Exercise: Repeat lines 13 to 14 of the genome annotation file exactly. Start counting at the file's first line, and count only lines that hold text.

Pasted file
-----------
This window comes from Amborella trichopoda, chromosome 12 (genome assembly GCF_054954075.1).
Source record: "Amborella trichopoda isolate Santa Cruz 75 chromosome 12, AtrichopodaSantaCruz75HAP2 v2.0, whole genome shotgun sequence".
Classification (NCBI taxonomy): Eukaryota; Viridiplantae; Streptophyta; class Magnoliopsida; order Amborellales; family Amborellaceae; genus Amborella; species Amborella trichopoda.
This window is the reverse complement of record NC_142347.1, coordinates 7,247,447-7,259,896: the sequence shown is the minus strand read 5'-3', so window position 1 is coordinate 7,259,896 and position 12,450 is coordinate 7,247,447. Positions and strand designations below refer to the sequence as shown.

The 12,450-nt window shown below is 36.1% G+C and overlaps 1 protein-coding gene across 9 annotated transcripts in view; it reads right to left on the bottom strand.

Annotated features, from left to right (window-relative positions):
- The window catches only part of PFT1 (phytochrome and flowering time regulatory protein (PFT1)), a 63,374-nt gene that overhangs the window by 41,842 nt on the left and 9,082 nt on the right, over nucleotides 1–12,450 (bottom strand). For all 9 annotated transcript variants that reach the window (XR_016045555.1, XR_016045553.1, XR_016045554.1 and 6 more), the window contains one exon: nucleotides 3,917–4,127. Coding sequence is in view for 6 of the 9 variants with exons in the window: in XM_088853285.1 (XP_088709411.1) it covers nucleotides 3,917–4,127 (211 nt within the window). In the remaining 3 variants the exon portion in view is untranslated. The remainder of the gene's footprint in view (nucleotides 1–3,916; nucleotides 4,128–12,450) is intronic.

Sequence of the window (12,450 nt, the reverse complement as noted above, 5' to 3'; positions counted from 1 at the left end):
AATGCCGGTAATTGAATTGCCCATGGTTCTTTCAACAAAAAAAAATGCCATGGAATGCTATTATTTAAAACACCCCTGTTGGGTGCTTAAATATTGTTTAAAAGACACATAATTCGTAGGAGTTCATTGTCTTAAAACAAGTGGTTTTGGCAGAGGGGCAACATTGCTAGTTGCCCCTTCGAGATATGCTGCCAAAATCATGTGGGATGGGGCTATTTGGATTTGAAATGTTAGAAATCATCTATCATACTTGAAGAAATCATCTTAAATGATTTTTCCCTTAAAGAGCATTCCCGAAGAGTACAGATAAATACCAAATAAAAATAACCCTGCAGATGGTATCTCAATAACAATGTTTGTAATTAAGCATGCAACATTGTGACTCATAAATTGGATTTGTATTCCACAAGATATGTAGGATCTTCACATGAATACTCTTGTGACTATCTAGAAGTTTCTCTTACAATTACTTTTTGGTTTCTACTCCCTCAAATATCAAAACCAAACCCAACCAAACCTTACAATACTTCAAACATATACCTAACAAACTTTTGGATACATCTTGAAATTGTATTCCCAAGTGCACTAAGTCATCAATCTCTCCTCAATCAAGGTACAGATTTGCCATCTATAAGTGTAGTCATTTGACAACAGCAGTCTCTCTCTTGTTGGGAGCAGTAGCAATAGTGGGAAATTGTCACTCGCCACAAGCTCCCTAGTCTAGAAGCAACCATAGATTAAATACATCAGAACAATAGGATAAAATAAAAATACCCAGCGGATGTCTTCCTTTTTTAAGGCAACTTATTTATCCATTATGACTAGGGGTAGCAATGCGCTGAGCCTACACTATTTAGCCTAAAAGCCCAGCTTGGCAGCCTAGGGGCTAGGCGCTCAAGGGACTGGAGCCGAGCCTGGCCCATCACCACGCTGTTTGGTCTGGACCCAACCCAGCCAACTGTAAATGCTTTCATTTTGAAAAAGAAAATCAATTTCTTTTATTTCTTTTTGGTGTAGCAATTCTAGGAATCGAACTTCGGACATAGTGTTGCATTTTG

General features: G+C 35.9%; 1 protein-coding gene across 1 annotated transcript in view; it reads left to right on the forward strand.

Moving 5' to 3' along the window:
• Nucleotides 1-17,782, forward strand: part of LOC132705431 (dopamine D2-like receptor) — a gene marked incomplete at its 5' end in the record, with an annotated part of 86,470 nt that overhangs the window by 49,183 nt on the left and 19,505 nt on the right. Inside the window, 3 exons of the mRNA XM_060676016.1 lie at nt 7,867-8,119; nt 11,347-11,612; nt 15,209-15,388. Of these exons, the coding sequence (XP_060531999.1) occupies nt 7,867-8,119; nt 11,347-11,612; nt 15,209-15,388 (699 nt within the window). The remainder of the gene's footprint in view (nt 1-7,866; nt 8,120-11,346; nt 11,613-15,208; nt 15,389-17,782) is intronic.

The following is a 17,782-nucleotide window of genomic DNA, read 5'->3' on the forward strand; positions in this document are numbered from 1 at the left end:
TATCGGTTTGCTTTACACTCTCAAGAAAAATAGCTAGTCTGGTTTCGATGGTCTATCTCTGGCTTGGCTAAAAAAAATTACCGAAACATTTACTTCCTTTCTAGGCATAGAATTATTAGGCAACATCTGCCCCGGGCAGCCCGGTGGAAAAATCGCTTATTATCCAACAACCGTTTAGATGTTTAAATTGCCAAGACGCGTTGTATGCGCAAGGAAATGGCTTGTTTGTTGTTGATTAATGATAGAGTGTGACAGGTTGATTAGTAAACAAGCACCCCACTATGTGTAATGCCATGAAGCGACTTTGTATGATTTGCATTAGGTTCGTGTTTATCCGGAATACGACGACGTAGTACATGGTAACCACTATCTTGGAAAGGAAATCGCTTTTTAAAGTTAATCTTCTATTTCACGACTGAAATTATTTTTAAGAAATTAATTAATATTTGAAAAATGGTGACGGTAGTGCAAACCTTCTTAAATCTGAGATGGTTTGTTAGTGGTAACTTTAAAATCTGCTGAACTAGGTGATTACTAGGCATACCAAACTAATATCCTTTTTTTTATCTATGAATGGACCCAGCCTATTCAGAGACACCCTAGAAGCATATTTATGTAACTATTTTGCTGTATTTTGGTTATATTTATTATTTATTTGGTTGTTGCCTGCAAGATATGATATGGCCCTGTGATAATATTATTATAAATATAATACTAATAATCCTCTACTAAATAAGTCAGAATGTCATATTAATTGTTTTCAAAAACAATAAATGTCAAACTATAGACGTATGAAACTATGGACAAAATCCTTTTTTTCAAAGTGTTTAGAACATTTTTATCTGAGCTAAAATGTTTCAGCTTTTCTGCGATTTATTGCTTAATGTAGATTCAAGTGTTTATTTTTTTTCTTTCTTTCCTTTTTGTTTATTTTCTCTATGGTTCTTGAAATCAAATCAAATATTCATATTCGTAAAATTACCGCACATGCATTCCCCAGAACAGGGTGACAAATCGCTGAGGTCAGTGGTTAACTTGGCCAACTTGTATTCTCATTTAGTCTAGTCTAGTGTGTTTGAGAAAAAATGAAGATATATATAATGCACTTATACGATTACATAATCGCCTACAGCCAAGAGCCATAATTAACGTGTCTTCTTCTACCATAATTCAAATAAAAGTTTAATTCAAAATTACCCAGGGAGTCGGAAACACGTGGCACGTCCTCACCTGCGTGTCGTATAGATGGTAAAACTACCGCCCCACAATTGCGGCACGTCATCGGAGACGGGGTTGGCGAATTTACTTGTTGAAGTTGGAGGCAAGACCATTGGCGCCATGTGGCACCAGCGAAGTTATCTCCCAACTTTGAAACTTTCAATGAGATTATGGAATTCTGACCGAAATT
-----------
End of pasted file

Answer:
The following is a 17,782-nucleotide window of genomic DNA, read 5'->3' on the forward strand; positions in this document are numbered from 1 at the left end:
TATCGGTTTGCTTTACACTCTCAAGAAAAATAGCTAGTCTGGTTTCGATGGTCTATCTCTGGCTTGGCTAAAAAAAATTACCGAAACATTTACTTCCTTTCTAGGCATAGAATTATTAGGCAACATCTGCCCCGGGCAGCCCGGTGGAAAAATCGCTTATTATCCAACAACCGTTTAGATGTTTAAATTGCCAAGACGCGTTGTATGCGCAAGGAAATGGCTTGTTTGTTGTTGATTAATGATAGAGTGTGACAGGTTGATTAGTAAACAAGCACCCCACTATGTGTAATGCCATGAAGCGACTTTGTATGATTTGCATTAGGTTCGTGTTTATCCGGAATACGACGACGTAGTACATGGTAACCACTATCTTGGAAAGGAAATCGCTTTTTAAAGTTAATCTTCTATTTCACGACTGAAATTATTTTTAAGAAATTAATTAATATTTGAAAAATGGTGACGGTAGTGCAAACCTTCTTAAATCTGAGATGGTTTGTTAGTGGTAACTTTAAAATCTGCTGAACTAGGTGATTACTAGGCATACCAAACTAATATCCTTTTTTTTATCTATGAATGGACCCAGCCTATTCAGAGACACCCTAGAAGCATATTTATGTAACTATTTTGCTGTATTTTGGTTATATTTATTATTTATTTGGTTGTTGCCTGCAAGATATGATATGGCCCTGTGATAATATTATTATAAATATAATACTAATAATCCTCTACTAAATAAGTCAGAATGTCATATTAATTGTTTTCAAAAACAATAAATGTCAAACTATAGACGTATGAAACTATGGACAAAATCCTTTTTTTCAAAGTGTTTAGAACATTTTTATCTGAGCTAAAATGTTTCAGCTTTTCTGCGATTTATTGCTTAATGTAGATTCAAGTGTTTATTTTTTTTCTTTCTTTCCTTTTTGTTTATTTTCTCTATGGTTCTTGAAATCAAATCAAATATTCATATTCGTAAAATTACCGCACATGCATTCCCCAGAACAGGGTGACAAATCGCTGAGGTCAGTGGTTAACTTGGCCAACTTGTATTCTCATTTAGTCTAGTCTAGTGTGTTTGAGAAAAAATGAAGATATATATAATGCACTTATACGATTACATAATCGCCTACAGCCAAGAGCCATAATTAACGTGTCTTCTTCTACCATAATTCAAATAAAAGTTTAATTCAAAATTACCCAGGGAGTCGGAAACACGTGGCACGTCCTCACCTGCGTGTCGTATAGATGGTAAAACTACCGCCCCACAATTGCGGCACGTCATCGGAGACGGGGTTGGCGAATTTACTTGTTGAAGTTGGAGGCAAGACCATTGGCGCCATGTGGCACCAGCGAAGTTATCTCCCAACTTTGAAACTTTCAATGAGATTATGGAATTCTGACCGAAATT